At the heart of great marketing is a simple equation: Right Message + Right Audience + Right Time = Great Leads Crafting the right message is about speaking your audience’s language and identifying with the challenges they’re facing. Getting your message in front of them at the right time depends on knowing when your audience is looking for someone to help with the problems your business can solve.
Notice that both the right message and right time depend on knowing one factor: the right audience. If you don’t start with a clear understanding of exactly who you’re trying to reach, then you won’t know what problems your target audience is facing, or when they’ll be looking for an advisor. One of the main problems advisors face in marketing today can be traced back to their attempts to be everything to everyone.
As long as someone has X amount of assets and a heartbeat, you want to work with them. If they reach your asset minimum, why wouldn’t you? It just makes sense. Aside from the massive practice management headaches that come from working with anyone with a pulse, this approach can severely handicap your marketing efforts. The problem arises when you go to put together a website, email series, ad campaign or any other piece of marketing. If each of those pieces appeals to everyone, then they will appeal to no one.
Take Nike, for instance. When you hit their homepage, it’s pretty clear they’re targeting people who are young, athletic and hip (also, early 90s fashion is back in a big way and I just don’t get it).
Nike knows who they are targeting, and they do it well. But imagine their homepage featured a crowd of people – old, young, large, small, blue collar, white collar.
Do you think that would appeal to anyone? Probably not. It’d be unclear who they’re targeting and what image they’re selling. If you don’t fall within Nike’s demographics, chances are you’re not buying many of their products. And guess what? Nike doesn’t care. They understand the power of the right audience (commonly known as “personas” in the marketing world).
The Power of Personas
Don’t believe in persona-driven marketing? Let’s look at some numbers:
- Websites that use buyer personas are two to five times more effective.
- Persona-driven email campaigns show increased conversions, up to 7 percent (compared to the usual 2.73 percent the financial industry typically sees).
- Persona-driven content increases the volume of sales-qualified leads by 45 percent.
Clearly, defining your personas should be a starting point, not an afterthought. So how can you determine the right personas for your business?
Defining Your Audience
The easiest way to start building your personas is to think about the best clients you currently have. I don’t just mean the nicest or most profitable clients, I mean your best clients. What does that mean to you? Sure, the Jones family brings in the most money for your firm, but they’re also high maintenance and kind of unpleasant to work with. If every client was like the Joneses, you’d be overworked and underappreciated – the perfect formula for burnout within a few years.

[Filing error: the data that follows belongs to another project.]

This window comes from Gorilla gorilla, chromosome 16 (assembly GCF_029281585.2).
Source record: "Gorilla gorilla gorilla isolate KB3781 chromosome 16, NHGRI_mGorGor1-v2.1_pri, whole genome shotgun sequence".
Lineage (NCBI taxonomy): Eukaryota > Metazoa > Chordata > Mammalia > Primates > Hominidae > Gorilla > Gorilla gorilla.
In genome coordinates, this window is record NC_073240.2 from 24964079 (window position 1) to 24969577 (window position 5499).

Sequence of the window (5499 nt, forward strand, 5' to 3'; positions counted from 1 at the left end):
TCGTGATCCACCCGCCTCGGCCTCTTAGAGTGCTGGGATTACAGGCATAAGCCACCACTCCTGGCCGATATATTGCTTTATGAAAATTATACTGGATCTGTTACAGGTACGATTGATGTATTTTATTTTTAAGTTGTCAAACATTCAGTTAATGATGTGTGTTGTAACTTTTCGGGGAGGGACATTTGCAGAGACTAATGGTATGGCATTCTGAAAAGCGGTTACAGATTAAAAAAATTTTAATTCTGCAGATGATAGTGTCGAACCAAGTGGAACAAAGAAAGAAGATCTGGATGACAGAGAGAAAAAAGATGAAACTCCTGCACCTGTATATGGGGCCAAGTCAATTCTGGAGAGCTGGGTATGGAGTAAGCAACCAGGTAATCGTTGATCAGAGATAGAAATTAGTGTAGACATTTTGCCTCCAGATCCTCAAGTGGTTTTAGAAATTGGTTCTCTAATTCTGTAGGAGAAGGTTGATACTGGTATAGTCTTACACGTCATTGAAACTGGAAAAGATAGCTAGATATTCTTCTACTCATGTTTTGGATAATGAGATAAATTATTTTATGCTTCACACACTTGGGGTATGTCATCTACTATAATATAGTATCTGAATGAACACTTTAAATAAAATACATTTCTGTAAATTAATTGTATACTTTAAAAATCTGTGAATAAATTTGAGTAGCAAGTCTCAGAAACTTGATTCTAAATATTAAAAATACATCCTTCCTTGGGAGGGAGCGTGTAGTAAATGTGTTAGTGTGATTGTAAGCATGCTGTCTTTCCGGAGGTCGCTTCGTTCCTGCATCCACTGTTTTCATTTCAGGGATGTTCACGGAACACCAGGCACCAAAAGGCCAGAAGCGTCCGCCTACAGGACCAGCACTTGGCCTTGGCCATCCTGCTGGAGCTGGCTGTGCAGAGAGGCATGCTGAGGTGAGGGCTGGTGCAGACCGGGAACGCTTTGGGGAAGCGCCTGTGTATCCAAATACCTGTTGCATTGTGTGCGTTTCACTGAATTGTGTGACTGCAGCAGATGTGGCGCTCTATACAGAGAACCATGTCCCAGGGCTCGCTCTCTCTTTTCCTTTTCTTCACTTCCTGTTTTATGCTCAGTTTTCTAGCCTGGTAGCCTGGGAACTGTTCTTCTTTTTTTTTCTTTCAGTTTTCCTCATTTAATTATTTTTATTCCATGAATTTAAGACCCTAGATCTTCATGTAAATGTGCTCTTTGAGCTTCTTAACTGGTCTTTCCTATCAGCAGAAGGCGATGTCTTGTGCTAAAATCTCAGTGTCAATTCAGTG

On the other hand, you love the Martinez family – they’re pleasant, have similar interests as you and clearly appreciate what you do – but they don’t even meet your minimum AUM requirement, you just took them on as clients because you like them so much.
If every client was like the Martinez family, you’d be underpaid and stretched thin from having to have more clients to make up for the lack of income. What clients hit your sweet spot of maintenance level, profit and relationship? In other words, which clients would you clone if you could? Try to pick at least three. Once you have your favorite clients in mind, you can get started building out your personas. Break down each client into a profile that includes items such as income, number of kids, challenges, goals, and more. You don’t have to write a novel on them, just cover who they are, what they need and what drives them. Here’s a sample persona to help you get started.
(Feel free to steal this one if it sounds like one of your personas. Also, we have a collection of the most common personas for advisors that you can download here.)
Cedric the CEO
Cedric is an executive who doesn’t have time for much outside of work.
Business executive needing to delegate as much of my life as possible so I can find time for the things I want to focus on.
His business comes first. When Cedric reads, it’s for the betterment of his company – trade publications, marketing materials, management books, etc. The little free time he does have is devoted to his family.
Late 40s/early 50s. Three kids in high school through college. Wife doesn’t work. Lives in the suburbs. $750k salary.
- Delegate oversight of his family’s financial future
- Optimize tax efficiency at home and work
- Hasn’t thought much about retirement and needs to start planning ASAP
- No time to shop around for the right advisor
How To Exceed Their Expectations
- Position yourself as a trustworthy advocate who he can trust without having to give it much time or thought
- Lose the mystery of investing. Provide a simpler, straightforward way to work with an advisor that provides clarity
- Prove you can handle his finances better than he can
- Stress importance of planning for retirement, introduce retirement income plans
- Offer tax expertise centered around efficiency
“I need someone I can hand this off to so I don’t have to think about it.” “I know I need to start planning for retirement, but I don’t have any time to even think about it, and I can’t really imagine not working anyway.” “I could handle our finances just fine on my own.”
Advisors Who Are Doing Personas Right
Taylor Financial Group in New Jersey has made it their business to serve women’s financial needs, that’s obvious from the very moment you pull up their website.